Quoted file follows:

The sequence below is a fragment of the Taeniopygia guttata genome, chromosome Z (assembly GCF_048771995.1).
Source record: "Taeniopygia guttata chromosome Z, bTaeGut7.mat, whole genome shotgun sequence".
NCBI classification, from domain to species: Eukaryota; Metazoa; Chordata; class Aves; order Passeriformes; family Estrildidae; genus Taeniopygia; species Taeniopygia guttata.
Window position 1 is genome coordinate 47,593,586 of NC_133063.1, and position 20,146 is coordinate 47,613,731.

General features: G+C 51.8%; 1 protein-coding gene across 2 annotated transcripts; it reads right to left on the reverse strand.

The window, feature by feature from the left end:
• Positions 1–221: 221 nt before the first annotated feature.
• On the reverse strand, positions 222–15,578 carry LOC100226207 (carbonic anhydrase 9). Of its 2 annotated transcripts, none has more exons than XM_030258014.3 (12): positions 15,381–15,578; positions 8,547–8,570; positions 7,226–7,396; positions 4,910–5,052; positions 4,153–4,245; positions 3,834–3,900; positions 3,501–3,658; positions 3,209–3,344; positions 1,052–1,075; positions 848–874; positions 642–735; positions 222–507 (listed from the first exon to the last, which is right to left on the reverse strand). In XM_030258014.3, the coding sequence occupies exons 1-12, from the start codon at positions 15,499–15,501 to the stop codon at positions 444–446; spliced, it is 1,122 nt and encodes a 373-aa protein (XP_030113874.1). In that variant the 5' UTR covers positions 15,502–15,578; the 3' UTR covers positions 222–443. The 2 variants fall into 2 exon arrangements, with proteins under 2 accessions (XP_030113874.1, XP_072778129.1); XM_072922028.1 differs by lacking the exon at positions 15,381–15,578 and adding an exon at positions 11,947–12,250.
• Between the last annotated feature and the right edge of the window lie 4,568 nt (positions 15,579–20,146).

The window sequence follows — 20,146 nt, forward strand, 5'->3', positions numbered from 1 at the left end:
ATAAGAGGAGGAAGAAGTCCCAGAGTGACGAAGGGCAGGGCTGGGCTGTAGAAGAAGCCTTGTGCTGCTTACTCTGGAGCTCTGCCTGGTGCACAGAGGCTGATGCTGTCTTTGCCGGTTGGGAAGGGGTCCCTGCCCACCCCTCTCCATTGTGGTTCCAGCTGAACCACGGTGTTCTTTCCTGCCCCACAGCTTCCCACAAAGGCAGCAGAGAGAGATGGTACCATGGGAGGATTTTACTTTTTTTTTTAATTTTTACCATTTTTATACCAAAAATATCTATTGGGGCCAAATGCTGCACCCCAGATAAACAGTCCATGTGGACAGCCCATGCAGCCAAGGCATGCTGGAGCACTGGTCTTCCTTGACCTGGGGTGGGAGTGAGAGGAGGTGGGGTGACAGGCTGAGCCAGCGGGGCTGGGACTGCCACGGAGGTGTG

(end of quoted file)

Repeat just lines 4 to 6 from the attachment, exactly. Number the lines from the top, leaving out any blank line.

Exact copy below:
Window position 1 is genome coordinate 47,593,586 of NC_133063.1, and position 20,146 is coordinate 47,613,731.

General features: G+C 51.8%; 1 protein-coding gene across 2 annotated transcripts; it reads right to left on the reverse strand.

The window, feature by feature from the left end: